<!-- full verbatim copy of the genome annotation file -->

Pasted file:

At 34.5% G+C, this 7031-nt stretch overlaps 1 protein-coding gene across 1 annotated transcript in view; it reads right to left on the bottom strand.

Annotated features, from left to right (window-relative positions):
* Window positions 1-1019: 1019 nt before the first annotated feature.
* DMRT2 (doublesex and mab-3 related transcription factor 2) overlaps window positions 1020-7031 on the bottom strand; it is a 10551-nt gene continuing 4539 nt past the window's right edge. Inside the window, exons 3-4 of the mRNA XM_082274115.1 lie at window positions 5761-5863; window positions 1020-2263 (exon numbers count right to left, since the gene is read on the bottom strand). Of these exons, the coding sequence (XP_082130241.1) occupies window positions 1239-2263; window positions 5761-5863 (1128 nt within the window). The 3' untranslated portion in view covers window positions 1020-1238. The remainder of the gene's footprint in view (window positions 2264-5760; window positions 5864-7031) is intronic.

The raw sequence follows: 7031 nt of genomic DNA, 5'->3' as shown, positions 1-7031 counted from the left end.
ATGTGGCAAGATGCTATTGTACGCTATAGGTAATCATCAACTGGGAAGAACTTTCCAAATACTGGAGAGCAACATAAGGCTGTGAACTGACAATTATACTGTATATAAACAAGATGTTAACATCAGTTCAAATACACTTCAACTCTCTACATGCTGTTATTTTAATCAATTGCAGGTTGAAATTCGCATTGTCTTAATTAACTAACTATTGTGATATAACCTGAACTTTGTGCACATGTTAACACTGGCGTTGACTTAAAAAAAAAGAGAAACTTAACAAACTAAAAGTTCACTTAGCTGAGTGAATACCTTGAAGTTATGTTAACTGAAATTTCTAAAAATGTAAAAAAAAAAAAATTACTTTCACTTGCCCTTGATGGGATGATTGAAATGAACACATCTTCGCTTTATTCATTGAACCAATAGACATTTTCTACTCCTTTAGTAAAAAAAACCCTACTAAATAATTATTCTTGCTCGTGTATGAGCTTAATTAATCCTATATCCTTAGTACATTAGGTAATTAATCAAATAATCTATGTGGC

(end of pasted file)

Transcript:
At 34.5% G+C, this 7031-nt stretch overlaps 1 protein-coding gene across 1 annotated transcript in view; it reads right to left on the bottom strand.

Annotated features, from left to right (window-relative positions):
* Window positions 1-1019: 1019 nt before the first annotated feature.
* DMRT2 (doublesex and mab-3 related transcription factor 2) overlaps window positions 1020-7031 on the bottom strand; it is a 10551-nt gene continuing 4539 nt past the window's right edge. Inside the window, exons 3-4 of the mRNA XM_082274115.1 lie at window positions 5761-5863; window positions 1020-2263 (exon numbers count right to left, since the gene is read on the bottom strand). Of these exons, the coding sequence (XP_082130241.1) occupies window positions 1239-2263; window positions 5761-5863 (1128 nt within the window). The 3' untranslated portion in view covers window positions 1020-1238. The remainder of the gene's footprint in view (window positions 2264-5760; window positions 5864-7031) is intronic.

The raw sequence follows: 7031 nt of genomic DNA, 5'->3' as shown, positions 1-7031 counted from the left end.
ATGTGGCAAGATGCTATTGTACGCTATAGGTAATCATCAACTGGGAAGAACTTTCCAAATACTGGAGAGCAACATAAGGCTGTGAACTGACAATTATACTGTATATAAACAAGATGTTAACATCAGTTCAAATACACTTCAACTCTCTACATGCTGTTATTTTAATCAATTGCAGGTTGAAATTCGCATTGTCTTAATTAACTAACTATTGTGATATAACCTGAACTTTGTGCACATGTTAACACTGGCGTTGACTTAAAAAAAAAGAGAAACTTAACAAACTAAAAGTTCACTTAGCTGAGTGAATACCTTGAAGTTATGTTAACTGAAATTTCTAAAAATGTAAAAAAAAAAAAATTACTTTCACTTGCCCTTGATGGGATGATTGAAATGAACACATCTTCGCTTTATTCATTGAACCAATAGACATTTTCTACTCCTTTAGTAAAAAAAACCCTACTAAATAATTATTCTTGCTCGTGTATGAGCTTAATTAATCCTATATCCTTAGTACATTAGGTAATTAATCAAATAATCTATGTGGC